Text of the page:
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Sustainable Transportation Advocates Need to Talk About Sustainable Urban Design

A new book hopes to act as a "magic decoder ring" to our built environment — and a powerful tool to understand how sustainable transportation networks can fit within them.

July 15, 2024

Delivery Worker Minimum Wage Shows Promise … For Some, Data Shows

New data from New York City's Department of Consumer and Worker Protection shows minimum wage is bringing order to a previously wild industry.

Long Beach Leads in Traffic Circles

Traffic circles aren't quite ubiquitous in Long Beach, but they're around. Riding and walking through the city one encounters circles in neighborhoods rich and poor, new and old.

This week's headlines

Monday’s Headlines Go Through Basic Training

An NYU study looks into why the U.S. is lagging behind on high-speed rail, and one transportation expert ponders the impact on growth.

Friday’s Headlines Take Me to the River

Politico reports that the Biden administration is investing $2.5 billion in updating aging Mississippi River locks and dams like this one in Iowa. Transporting freight by barge produces less emissions than trucks or even rail.

Thursday’s Headlines Drive Less

Seems obvious that the more people drive, the more likely they are to die in a crash or kill someone else, but traditional thinking on traffic safety doesn't always follow that logic, according to Planetizen.

Wednesday’s Headlines Raise the Roof

RAISE grants funded by the 2021 infrastructure act will go to nearly 150 sustainable and equitable transportation projects in all 50 states, the U.S. DOT announced.

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Six Reasons Why Native Americans Have the Highest Rate of Pedestrian Deaths

American Indians and Alaska Natives consistently report the highest rates of pedestrian deaths per capita. A recent panel unpacked why, and what to do about it.

In Praise of Traffic Congestion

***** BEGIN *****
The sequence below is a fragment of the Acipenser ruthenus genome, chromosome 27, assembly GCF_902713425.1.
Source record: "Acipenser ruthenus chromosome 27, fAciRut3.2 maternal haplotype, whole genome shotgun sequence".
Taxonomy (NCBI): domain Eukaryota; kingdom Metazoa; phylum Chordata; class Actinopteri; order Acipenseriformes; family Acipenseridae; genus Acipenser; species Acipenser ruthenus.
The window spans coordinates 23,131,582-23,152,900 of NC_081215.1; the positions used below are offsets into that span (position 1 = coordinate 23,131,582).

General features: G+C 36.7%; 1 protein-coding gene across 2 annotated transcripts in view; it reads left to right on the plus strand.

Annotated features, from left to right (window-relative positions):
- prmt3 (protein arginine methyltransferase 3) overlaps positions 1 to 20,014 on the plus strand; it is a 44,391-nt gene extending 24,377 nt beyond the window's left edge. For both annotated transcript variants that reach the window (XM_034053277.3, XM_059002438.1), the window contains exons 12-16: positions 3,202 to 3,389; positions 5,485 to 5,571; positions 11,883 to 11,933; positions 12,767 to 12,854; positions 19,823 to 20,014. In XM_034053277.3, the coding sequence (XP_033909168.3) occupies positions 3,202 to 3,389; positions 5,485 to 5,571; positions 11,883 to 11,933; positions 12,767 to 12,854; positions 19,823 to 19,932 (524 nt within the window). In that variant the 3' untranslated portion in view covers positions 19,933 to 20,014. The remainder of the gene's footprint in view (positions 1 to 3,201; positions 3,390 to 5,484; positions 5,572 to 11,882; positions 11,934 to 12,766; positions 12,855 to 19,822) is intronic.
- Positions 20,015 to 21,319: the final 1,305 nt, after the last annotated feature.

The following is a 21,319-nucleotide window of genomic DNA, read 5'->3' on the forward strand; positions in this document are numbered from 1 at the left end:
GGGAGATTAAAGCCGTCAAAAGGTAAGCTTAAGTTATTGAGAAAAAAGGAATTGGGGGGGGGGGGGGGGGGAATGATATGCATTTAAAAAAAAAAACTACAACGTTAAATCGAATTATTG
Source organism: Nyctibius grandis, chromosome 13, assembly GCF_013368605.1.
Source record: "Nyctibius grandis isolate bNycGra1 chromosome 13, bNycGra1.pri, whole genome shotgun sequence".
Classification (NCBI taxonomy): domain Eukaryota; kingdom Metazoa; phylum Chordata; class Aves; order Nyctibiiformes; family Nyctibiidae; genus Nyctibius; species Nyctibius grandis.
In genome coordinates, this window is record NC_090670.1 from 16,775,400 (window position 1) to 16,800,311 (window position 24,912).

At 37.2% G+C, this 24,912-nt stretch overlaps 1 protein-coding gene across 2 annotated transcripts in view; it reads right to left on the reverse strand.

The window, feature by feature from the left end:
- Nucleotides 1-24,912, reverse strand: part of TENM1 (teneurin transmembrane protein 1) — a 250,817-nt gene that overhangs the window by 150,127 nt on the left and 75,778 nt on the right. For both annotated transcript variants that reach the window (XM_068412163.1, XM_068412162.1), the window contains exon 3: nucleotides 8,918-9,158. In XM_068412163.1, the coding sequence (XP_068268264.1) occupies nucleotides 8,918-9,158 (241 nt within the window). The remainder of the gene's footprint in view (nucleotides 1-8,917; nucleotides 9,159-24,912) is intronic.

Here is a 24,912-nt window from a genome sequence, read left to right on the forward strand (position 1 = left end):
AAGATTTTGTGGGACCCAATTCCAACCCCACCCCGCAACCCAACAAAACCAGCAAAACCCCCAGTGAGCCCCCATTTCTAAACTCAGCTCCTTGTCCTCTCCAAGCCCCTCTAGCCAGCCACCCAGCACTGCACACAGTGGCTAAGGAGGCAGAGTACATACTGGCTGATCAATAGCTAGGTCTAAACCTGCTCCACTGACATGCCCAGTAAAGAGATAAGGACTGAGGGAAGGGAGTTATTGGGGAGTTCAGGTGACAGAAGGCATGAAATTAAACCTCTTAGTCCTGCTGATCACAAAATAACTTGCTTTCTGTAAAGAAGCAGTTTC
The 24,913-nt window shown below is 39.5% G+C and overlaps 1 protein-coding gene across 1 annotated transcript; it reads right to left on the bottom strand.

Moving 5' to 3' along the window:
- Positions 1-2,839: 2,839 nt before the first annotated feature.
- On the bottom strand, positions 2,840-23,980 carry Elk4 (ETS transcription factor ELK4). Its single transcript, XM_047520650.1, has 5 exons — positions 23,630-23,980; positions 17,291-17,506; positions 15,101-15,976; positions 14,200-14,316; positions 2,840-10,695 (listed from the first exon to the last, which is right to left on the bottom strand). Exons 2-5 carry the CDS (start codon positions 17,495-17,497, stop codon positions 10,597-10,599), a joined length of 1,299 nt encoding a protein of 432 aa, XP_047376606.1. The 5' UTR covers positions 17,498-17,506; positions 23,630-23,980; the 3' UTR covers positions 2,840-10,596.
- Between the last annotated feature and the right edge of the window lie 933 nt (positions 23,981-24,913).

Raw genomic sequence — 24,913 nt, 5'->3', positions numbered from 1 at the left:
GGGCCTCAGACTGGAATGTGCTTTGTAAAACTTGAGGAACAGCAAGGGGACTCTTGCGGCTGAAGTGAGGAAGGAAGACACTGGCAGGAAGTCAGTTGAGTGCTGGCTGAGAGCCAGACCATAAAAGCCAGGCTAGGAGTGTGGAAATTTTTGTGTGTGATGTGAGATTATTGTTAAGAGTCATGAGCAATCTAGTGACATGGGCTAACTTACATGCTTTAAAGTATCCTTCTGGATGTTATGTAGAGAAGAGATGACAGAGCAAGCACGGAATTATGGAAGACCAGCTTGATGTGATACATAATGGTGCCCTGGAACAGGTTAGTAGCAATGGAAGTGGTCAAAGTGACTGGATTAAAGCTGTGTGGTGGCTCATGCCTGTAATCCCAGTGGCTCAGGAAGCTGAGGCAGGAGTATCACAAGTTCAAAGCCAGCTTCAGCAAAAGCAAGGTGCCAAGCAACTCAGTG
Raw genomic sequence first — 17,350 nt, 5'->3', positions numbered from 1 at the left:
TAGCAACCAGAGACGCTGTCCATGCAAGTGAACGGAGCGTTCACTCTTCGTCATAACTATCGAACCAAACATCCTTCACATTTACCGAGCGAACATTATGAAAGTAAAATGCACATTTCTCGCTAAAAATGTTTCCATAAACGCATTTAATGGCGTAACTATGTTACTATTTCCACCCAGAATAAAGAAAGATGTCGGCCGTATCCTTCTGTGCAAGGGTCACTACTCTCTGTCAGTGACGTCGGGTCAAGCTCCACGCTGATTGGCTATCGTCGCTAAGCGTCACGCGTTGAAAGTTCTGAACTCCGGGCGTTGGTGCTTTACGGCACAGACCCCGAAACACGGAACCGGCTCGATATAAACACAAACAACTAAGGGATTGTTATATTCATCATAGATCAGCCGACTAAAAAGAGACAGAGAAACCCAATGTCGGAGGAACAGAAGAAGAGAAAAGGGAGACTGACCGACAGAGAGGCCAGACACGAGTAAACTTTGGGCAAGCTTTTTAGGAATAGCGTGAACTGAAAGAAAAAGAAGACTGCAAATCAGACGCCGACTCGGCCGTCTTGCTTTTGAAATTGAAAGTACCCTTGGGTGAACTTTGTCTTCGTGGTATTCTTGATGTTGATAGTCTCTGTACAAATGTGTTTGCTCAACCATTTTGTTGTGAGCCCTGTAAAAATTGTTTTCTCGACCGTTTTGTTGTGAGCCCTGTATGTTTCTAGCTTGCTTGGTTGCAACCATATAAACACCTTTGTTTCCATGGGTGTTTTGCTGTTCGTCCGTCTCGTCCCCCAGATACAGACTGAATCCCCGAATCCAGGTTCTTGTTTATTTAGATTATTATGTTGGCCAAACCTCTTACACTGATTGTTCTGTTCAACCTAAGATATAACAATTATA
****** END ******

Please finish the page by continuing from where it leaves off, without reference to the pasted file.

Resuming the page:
On a recent visit to North America, a bad traffic jam forced international pop start Niall Horan to do the unthinkable: walk 300 meters on a public sidewalk.

What the Fall of the Chevron Doctrine Could Mean for Auto Safety

The Supreme Court's overturning of the Chevron doctrine may have deadly consequences for road safety regulations.

Where Would the Bay Area Be Without BART?

Answer: up a creek, according to a new study that attempts to quantify BART's significance to the region.

Tuesday’s Headlines Read Rapidly

Bloomberg reports on a new type of transit called rapid regional rail that is faster than light rail but stops as frequently as a subway.

Central Virginia Bus Riders Reap Benefits of Zero Fare and New Services

"We see the benefit [of fare-free transit], but also the financial necessity that bus riders are having and experiencing because we know that rent is up, the cost of groceries is up. But what hasn’t gone up is people’s incomes. And so this is a backdoor boost in wages.”

Historic Settlement Will Force Hawai’i DOT to Decarbonize and De-Center Cars

The first-of-its-kind legal settlement will force Hawai'i DOT to decarbonize and de-center cars. Which state will be next?

Monday’s Modest Headlines

A new online atlas looking at nine metrics for sustainable transit shows that it's not the size of the system that matters, it's how many people it serves.

Riding on Chicago’s new all-green protected Clark Street “brat lane”

“Fancy.” “I Love It.” Those aren’t just hits featuring British dance music singer-songwriter Charli XCX. They were also my reactions to Chicago’s nearly completed Clark Street protected bike lane.

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